Opening Day of Boating 2014

TraileringWell, it finally arrived! Opening day of boating season for 2014! We’re up at Anacortes, at the Cap Sante Boat Haven Marina, putting Southern Star into her new slip. We towed her up yesterday (Friday) morning, taking about an hour and a half to get there. It’s always interesting looking into the rear view mirror to see a large boat tailgating us!  Once in Anacortes, we dropped her off at a marine service center and got her outboard serviced for the season, with an oil change, new spark plugs, etc.

We explored the town for a while until the boat was ready. There’s a Safeway right next to the marina, so plenty of food options.  Around 2:30PM we got the call that Southern Star was ready, so we picked her up, then took her over to the sling hoist at Cap Sante Marina to be splashed into Puget Sound.On the sling
The first real adventure of the weekend came as I was motoring her over to her slip while Stella drove the truck and trailer over to the parking lot near our dock.  All went well at first, but then halfway down the C dock her engine just up and quit. Fortunately, the wind was behind me, and no one else was in the lane, so I had room to drift and try to get her restarted. No joy. So I put her into the last slip, and called Stella. While she walked over to join me, I called the service center that had jut worked on the motor. They sent a guy over who thought (at first) that it was the ignition switch.  Then he suspected the new fuel filter.  He went back to his shop to get my original one, since it at least worked. But while he was gone, I kept thinking that it didn’t appear that fuel was even getting TO the filter.Motor finally running again So I stepped on the squeeze bulb on the fuel line and something gave.  There must have been a clog in the fuel line itself that gave way, because all of a sudden the fuel filter filled up with gas!  I quickly reconnected everything and tried starting her again, and she roared to life! Once the tech got back, he help button everything up again, and we finished the brief trip over to our slip.  We spent a while getting the ‘permanent’ lines in place. We like to leave a set of dock lines at the slip all tied to the correct lengths so that all we have to do to come and go is to hook them over the boat’s cleats. We have another set of lines that we take with us for “foreign” marinas.

Once tied down, we got to work stepping the mast and rerigging all the lines.  We haven’t done that often, and it showed, because we had to partway raise and re-lower and re-raise the mast at least three times until we had all the lines run correctly. Of course, a shackle fell in the water that we had to run to West Marine to replace.  Thank goodness one of those is very close by!  We were exhausted by the time the evening wound to a close, and we settled down to an evening of watching the Hobbit on our new (slightly bigger) TV with much improved speakers.

The PiratesOn Saturday, we attended the Opening Day ceremonies at the marina.  What a blast.  Some pirates fired off a cannon, some local dignitaries talked about how important the marina was to the community, and the editor of Waggoner’s Cruising Guide talked a bit.  Turn’s out that this is his home port. Some “wandering minstrels” sang some sea shanties, and we enjoyed some bowls of really good clam chowder.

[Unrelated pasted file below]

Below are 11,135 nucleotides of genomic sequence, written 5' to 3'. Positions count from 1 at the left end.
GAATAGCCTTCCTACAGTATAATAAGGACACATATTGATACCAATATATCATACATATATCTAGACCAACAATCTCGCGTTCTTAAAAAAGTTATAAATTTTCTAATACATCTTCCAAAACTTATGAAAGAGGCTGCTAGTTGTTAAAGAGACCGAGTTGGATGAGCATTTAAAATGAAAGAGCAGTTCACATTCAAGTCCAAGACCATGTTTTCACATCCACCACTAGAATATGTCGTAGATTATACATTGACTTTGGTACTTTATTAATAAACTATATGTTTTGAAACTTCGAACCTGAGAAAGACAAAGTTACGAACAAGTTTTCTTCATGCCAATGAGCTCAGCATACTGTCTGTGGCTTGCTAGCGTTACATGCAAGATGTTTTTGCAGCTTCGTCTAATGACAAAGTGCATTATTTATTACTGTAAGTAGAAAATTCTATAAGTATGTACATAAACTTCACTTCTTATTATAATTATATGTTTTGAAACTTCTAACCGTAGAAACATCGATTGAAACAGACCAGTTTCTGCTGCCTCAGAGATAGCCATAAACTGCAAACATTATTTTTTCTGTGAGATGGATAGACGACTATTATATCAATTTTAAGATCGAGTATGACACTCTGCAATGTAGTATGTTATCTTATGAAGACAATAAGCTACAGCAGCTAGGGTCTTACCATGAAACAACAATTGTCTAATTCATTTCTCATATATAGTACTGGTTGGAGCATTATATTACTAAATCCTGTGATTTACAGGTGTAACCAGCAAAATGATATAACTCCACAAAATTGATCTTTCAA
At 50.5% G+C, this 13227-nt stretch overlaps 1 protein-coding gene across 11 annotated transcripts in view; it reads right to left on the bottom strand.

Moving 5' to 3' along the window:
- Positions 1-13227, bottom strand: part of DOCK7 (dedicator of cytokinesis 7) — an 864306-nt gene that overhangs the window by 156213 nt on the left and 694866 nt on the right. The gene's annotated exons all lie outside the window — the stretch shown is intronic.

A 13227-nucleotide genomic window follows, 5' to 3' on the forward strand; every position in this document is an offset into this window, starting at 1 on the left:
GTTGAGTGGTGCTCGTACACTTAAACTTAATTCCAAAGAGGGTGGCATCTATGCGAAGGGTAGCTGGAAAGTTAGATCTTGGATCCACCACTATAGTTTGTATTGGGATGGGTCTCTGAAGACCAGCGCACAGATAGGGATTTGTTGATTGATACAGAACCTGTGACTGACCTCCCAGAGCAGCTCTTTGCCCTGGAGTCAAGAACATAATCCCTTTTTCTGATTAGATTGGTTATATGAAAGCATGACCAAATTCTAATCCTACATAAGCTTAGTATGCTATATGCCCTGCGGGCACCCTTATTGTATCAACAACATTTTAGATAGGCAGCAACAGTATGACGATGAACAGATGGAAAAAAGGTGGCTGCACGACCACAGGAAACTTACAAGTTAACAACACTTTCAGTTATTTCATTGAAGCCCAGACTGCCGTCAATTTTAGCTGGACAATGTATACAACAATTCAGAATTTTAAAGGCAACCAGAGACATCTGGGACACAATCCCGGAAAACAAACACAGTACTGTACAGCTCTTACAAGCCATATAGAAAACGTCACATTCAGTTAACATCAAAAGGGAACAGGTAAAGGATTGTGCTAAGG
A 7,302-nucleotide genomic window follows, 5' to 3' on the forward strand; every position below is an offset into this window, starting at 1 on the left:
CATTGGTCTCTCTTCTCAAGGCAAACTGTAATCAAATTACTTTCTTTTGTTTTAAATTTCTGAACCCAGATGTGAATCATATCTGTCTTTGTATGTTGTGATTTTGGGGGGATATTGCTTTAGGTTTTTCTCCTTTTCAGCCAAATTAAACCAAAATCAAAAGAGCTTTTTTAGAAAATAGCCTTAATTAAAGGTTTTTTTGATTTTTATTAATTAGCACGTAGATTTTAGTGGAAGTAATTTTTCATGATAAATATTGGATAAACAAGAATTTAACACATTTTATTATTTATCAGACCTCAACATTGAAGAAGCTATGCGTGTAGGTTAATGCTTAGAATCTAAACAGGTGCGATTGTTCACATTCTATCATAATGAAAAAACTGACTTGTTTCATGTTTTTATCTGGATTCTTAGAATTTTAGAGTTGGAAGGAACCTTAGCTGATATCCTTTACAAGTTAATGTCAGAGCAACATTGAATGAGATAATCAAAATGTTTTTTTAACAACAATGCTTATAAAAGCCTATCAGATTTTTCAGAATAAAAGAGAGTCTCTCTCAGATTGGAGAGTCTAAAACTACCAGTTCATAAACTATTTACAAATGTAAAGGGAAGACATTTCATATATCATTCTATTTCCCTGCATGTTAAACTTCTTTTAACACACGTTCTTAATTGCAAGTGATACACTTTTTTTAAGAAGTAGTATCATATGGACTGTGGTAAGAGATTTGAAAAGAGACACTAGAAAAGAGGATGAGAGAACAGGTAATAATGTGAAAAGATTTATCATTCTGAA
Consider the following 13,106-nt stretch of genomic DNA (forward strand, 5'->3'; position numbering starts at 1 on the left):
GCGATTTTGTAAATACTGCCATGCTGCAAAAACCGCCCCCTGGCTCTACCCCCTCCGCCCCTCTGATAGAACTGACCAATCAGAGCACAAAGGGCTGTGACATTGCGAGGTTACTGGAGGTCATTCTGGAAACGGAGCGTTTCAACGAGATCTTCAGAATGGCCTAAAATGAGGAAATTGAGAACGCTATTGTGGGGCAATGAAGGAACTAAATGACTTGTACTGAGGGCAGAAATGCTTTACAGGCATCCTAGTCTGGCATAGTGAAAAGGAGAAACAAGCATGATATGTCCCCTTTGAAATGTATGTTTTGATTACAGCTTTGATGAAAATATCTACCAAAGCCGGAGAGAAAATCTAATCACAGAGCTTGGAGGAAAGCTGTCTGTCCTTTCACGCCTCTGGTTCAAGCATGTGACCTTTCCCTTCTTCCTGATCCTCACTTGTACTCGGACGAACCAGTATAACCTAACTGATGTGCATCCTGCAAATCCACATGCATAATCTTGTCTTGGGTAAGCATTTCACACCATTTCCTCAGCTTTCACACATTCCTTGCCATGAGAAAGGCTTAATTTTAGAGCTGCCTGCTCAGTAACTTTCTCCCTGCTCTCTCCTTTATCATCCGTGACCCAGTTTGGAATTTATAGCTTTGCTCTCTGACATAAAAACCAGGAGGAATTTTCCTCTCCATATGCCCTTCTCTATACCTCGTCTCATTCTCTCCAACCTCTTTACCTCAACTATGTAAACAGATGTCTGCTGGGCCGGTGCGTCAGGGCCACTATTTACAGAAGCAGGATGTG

So now the mast is up, the canvas cockpit enclosure is all set and zippered and snapped in place, and the cabin is all organized and ready to be or weekend getaway home.  Next time we’re here we might actually get to go out into the Sound in Southern Star!The Marina


Categories: Anacortes, Cap Sante Marina, San Juan Islands | 2 Comments

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2 thoughts on “Opening Day of Boating 2014

  1. Bob Johnson

    Hello Dave and Stella,
    I found your blog when reading your report about Mac mods and your install of the auto pilot I love your web page and I look forward to many more postings. I too have a M26 and just installed autopilot. I sail in Green Bay (the north coast as we call it) and realized that the long distances were tiring especially in choppy water and decided on the Ray Marine EV 200 sport. I lack you skills so am having it installed. I was wondering how you like your enclosure, how much did it cost (if I may ask), and do you use it often? We have cool weather here and I have considered it as a future option. I look forward to reading more on your blog and to your reply when you are able.
    Best regards,
    Bob Johnson

    • Thanks for the nice words, Bob! Glad you enjoy the blog. I haven’t given the autopilot any kind of workout yet because this weekend was dedicated to just getting the boat into the water and set up – stepping the mast, getting the cockpit enclosure all set, and setting up ‘house’ down in the cabin so that it really is a vacation home for us. I’m looking forward to putting the autopilot through its paces the next time we go up. The only big disappointment I’ve found is that there are already important firmware upgrades for all of the Raymarine components, but you can only install them if you have a Raymarine brand MFD. I have a Garmin GPS that is only two years old, so I don’t really want to fork out another $600 for a component that I don’t really need.

      As to the cockpit enclosure, we bought it all through our local MacGregor dealer, Blue Water Yachts. The dodger came as part of their “Coastal Cruising Package“, while the rest of the cockpit enclosure was purchased separately. Their current price is on this page (about $3000). Subtract off the cost of the dodger (about $750), and you have the equivalent to what we paid.


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